We must also consider seriously the Afghan demand for the release of Abdul Ghani Baradar. Admittedly the revelation of his secret meeting with the Afghan ambassador brought no joy to the Karzai administration and instead had the effect of increasing the threat to Baradar’s life from Taliban hardliners. If, however, Baradar has influence with mid-level Taliban commanders, and many in Kabul believe he does, and if the influence of hardliners is declining in the Taliban shura, his active participation in negotiations may well tip the scales in favour of a speedy reconciliation along the lines of the blueprint.
Pakistan’s permission or facilitation was not required for the Qatar-based Taliban representatives, Shahabuddin Dilawar and Naeem Wardak, to participate in the intra-Afghan dialogue hosted in Chantilly by a French think tank last week. But one can assume that our people encouraged it and helped to quell the misgivings of the opponents of such talks.
Given the importance of the Afghan issue for Pakistan it is surprising that no Pakistani correspondent was sent out to cover this meeting or to interview the participants. One has to rely therefore on the coverage in the western and Afghan media of this meeting and particularly of what Shahabuddin Dilawar and Naeem Wardak said.
The full transcript of their remarks has not yet become available but according to the reports they repeated what Mullah Omar had said earlier — about not seeking an exclusive right to power and wanting instead “an all-Afghan, inclusive government”. They offered a general amnesty to those who had fought against them, seemed to accept that the present Afghanistan National Security Forces should continue as should the many new Afghan institutions created under Nato tutelage.
They did denounce the present Afghan constitution as something imposed and proposed that a new constitution be drawn up based on “Islamic principles, national interests, social justice and historical gains”, which would “guarantee, without prejudice, equal rights for all ethnic groups”. This seemed to ignore the provisions of the present constitution which requires that Islamic principles be the basis for all laws and which provides for equal rights for all ethnic groups. This would suggest that some things were being said more for appearance’s sake and as opening gambits in the negotiation process rather than as immutable demands.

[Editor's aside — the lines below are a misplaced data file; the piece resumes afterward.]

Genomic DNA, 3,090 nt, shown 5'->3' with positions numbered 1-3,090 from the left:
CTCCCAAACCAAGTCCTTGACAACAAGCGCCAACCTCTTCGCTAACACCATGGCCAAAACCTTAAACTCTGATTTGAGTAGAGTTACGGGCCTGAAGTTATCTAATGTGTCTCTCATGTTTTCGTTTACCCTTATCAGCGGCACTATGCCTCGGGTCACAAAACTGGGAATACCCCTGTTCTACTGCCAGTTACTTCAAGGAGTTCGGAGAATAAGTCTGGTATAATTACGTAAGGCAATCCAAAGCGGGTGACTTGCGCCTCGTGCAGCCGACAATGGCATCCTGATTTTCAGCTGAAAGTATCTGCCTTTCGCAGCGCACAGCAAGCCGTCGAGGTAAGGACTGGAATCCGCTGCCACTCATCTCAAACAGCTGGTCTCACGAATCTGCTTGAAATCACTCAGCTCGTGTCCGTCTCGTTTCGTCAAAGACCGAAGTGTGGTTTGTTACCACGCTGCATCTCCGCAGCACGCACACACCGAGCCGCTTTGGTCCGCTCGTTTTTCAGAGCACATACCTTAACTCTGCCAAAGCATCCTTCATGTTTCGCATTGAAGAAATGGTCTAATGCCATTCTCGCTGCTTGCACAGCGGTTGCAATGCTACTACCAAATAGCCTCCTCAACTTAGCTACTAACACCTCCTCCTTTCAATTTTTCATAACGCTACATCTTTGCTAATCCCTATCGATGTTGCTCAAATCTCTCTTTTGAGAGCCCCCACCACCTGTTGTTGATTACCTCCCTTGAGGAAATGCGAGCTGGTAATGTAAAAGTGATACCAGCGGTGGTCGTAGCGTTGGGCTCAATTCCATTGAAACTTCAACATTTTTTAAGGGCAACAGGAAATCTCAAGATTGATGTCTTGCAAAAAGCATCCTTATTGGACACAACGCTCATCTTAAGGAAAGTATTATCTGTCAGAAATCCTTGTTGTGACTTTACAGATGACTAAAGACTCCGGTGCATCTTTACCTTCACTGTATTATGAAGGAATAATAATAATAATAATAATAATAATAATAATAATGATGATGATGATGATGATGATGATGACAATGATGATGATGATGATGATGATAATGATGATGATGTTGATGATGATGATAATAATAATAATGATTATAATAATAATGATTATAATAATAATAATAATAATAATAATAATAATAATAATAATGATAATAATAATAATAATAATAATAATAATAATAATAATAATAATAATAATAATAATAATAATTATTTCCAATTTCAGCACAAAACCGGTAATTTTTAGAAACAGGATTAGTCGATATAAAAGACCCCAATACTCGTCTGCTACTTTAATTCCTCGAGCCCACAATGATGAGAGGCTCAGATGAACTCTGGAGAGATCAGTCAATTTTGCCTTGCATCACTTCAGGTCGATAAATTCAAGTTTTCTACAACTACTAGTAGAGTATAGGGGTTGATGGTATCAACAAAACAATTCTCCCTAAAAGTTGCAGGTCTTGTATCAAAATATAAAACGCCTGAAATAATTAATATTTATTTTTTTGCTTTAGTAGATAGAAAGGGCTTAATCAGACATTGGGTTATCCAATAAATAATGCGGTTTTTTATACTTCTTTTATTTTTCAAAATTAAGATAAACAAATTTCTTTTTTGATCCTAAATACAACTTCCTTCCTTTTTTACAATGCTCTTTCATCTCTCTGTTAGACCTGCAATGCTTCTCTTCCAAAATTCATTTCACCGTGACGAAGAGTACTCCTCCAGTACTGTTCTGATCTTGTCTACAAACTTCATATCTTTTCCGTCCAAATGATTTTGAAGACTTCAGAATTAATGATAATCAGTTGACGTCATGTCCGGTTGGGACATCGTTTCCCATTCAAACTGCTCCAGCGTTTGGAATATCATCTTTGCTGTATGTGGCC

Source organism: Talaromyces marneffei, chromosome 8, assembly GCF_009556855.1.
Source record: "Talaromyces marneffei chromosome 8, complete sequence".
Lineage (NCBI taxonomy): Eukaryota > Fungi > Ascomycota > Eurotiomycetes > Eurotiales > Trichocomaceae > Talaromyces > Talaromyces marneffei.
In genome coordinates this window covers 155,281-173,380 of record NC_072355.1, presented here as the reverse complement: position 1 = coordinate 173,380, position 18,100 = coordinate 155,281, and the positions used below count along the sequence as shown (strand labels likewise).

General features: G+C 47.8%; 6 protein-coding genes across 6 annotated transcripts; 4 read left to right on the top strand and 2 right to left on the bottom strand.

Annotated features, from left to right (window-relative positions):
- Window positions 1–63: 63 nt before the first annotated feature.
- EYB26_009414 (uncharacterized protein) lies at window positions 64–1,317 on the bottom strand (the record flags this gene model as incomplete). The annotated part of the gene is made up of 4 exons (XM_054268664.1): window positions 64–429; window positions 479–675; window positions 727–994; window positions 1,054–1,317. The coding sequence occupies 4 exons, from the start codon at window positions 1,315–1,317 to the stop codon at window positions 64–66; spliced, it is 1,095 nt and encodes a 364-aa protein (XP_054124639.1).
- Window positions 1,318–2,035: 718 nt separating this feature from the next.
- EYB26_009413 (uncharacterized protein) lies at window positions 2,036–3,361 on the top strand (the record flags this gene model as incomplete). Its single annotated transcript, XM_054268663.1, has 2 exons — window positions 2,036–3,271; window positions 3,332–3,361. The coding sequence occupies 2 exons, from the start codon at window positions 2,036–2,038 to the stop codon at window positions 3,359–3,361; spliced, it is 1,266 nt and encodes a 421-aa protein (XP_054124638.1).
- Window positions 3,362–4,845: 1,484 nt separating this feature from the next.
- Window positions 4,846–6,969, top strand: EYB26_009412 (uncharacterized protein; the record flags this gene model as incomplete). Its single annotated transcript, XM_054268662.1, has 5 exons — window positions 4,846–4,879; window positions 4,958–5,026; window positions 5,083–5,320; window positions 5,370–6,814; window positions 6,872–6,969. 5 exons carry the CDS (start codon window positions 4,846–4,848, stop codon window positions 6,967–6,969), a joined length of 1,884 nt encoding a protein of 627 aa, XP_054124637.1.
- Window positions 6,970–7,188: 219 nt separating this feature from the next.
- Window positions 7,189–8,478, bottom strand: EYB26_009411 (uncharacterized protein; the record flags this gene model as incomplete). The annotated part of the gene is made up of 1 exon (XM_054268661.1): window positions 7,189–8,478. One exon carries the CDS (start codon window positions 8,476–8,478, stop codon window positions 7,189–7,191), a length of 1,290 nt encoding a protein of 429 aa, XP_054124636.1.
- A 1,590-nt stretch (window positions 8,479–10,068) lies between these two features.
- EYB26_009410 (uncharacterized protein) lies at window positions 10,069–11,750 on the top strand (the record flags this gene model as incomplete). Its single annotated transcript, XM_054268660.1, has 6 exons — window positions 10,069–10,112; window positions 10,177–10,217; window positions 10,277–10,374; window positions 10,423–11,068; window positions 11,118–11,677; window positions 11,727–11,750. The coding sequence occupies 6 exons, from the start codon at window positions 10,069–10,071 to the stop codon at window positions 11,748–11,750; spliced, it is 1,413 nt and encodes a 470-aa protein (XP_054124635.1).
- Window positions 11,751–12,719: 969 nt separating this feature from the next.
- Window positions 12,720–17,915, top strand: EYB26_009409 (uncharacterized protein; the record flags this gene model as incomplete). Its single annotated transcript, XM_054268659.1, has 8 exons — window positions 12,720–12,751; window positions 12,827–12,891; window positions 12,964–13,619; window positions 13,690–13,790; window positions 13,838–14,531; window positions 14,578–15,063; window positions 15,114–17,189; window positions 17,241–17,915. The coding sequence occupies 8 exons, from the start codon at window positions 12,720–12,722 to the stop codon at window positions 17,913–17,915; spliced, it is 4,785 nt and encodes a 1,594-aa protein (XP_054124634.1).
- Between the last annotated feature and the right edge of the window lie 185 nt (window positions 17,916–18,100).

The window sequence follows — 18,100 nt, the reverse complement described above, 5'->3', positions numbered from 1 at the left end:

Many of good faith in Afghanistan are sceptical. Many who profit from instability will reinforce these doubts. I am, however, convinced that the Taliban realise that there has to be a negotiated settlement in which they will enjoy only a share of power and that the Chantilly conference was a step in that direction which we must find ways to support.
The situation within Afghanistan is of course going to be a key factor and one must acknowledge that on that score things are not going well.
President Hamid Karzai remains at loggerheads with the loyal opposition with respect to the election laws and perhaps as significantly on the law he is proposing with regard to who would be eligible to contest the presidential election.
While it may appear foolish to suggest that distrusted Pakistan should try and help work out a compromise, it may become necessary for us to attempt it or persuade others to do so if reconciliation is to be achieved quickly.
The writer is a former foreign secretary.